The Ghanaian government reportedly has ordered 500,000 female condoms to fight the spread of HIV. A pilot project run by the United Nations Population Fund and the Ghana Social Marketing Foundation to introduce the female condom revealed that the prophylactic was very popular, particularly among young women. An estimated 400,000 Ghanaians are infected with HIV.
The World Health Organization (WHO) urged African health ministers attending the 50th regional committee meeting in Ouagadougou, Burkina Faso, to take steps to reduce the HIV transmission rate among newborns. WHO Director-General Gro Harlem Brundtland noted, "We have no time to lose in order to save thousands of babies from HIV infection." Brundtland said that a contact group will meet with member states and pharmaceutical representatives next month to discuss the issue. She also announced that the WHO will focus on mental health during the next year.
The Ugandan government has formed an agreement with organizers of an AIDS conference to change the theme and objectives of the meeting, which was set to start on Monday. Professor Peter Kanyandago, the local leader of dissident group of scientists, said the conference had to be drastically altered because the government felt it could destroy advances the country has made in the fight against AIDS. Aggressive prevention efforts helped to reduce HIV infection rates in Uganda by half between 1992 and 1996. The original theme of the conference was to be "Making Sense: Alternative Views on the Origins and Causes of AIDS in Africa"; however, Ugandan officials said that was too controversial and could lead people not to believe that HIV is the cause of AIDS. The conference organizers question HIV testing and the usefulness of drug therapy, believing AIDS is caused by socioeconomic factors like poverty.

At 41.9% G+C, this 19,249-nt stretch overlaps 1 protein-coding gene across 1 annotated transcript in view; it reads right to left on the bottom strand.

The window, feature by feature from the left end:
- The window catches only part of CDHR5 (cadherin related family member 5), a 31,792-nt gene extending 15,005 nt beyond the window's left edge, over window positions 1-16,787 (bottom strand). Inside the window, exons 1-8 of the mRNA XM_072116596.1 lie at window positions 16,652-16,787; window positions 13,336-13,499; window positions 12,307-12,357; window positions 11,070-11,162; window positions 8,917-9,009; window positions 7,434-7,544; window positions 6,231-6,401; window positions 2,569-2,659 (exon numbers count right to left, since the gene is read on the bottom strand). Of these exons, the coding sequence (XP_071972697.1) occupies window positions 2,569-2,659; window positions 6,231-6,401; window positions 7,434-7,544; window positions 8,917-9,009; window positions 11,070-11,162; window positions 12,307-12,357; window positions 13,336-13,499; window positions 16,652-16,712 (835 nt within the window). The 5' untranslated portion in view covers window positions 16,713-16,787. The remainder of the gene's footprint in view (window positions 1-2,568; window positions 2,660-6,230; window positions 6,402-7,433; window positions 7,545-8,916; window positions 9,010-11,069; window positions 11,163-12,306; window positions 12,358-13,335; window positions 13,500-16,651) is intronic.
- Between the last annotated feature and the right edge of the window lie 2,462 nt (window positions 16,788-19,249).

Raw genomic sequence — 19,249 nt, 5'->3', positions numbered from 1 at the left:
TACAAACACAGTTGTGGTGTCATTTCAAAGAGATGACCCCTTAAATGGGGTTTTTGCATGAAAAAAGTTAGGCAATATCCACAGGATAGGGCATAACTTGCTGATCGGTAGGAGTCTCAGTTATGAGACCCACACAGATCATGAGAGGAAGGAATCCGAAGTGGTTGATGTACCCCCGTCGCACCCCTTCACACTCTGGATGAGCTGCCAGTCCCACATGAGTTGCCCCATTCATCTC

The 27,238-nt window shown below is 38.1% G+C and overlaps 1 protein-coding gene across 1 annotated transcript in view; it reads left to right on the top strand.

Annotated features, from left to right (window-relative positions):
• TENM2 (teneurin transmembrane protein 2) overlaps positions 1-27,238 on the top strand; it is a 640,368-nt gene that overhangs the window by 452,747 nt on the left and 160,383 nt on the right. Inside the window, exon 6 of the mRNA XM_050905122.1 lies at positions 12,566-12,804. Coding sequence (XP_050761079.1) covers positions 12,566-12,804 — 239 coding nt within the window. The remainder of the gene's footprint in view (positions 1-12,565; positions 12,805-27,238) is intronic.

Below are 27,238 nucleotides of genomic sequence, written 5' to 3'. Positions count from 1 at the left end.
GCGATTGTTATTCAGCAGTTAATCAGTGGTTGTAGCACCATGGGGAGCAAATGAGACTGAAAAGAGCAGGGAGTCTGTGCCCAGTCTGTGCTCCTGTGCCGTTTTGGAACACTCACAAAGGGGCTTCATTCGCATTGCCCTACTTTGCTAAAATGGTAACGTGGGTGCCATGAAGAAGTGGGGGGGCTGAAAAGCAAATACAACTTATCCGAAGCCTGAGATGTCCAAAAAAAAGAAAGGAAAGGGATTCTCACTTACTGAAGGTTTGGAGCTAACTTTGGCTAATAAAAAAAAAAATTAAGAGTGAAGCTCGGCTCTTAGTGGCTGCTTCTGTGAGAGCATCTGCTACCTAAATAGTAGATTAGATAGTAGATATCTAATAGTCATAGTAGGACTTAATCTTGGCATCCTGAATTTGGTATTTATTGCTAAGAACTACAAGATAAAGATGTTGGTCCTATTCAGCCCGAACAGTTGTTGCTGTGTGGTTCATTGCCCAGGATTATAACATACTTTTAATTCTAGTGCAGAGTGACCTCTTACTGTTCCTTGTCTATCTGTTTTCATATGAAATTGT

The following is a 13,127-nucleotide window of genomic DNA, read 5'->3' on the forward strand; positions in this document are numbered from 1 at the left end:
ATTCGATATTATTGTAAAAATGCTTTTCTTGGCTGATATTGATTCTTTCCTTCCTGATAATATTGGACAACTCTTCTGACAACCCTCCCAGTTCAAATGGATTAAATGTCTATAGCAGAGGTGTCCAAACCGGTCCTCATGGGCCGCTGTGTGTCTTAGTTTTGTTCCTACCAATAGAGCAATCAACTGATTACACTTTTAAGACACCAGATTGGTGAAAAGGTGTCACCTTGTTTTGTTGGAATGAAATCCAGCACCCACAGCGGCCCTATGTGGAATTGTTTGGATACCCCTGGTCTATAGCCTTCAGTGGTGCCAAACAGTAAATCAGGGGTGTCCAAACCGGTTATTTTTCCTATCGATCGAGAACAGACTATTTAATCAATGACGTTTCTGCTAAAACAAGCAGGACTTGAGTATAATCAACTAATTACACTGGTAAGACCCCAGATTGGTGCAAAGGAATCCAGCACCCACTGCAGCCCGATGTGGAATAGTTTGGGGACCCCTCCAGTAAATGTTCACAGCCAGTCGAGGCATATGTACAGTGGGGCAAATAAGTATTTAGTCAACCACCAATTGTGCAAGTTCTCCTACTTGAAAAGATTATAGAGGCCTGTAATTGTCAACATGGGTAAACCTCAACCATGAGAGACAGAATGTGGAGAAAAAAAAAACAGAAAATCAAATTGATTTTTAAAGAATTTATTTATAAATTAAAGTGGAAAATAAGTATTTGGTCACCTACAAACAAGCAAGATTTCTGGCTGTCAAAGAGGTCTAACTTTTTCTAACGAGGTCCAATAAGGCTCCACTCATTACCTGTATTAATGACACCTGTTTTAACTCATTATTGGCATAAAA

Teenagers can be hard to reach with HIV prevention messages. Donna Futterman, director of the Adolescent AIDS Program at Montefiore Medical Center in the Bronx, says teens need to be reached at their hangouts and through popular culture. HIV prevention programs for youths should also focus on testing. Futterman's project "HIV. Live With It. Get Tested," has youth-friendly testing sites and offers HIV care. Futterman has learned that teens can be influenced with messages that use their own slang. The Adolescent AIDS Program has peer outreach workers who speak to youths at schools and parks, and a Web site, located at www.hivlivewithit.org. Another program, Project ACTION, is a national prevention campaign that focuses on community action, mass media messages, skills building, and condom availability, according to Janet Livingstone, head of U.S. programs for Population Services International (PSI). PSI first works with local community leaders and health care workers to explain Project ACTION's objectives. The group then researches the target audience and works to help the youths understand their risk. "We help them to negotiate condom use, in other words," Livingstone explains. The last step is to provide inexpensive and easily accessible condoms for the young people, in locations such as recreation centers, pizza parlors, record stores, and video arcades.
This article was provided by CDC National Prevention Information Network. It is a part of the publication CDC HIV/Hepatitis/STD/TB Prevention News Update.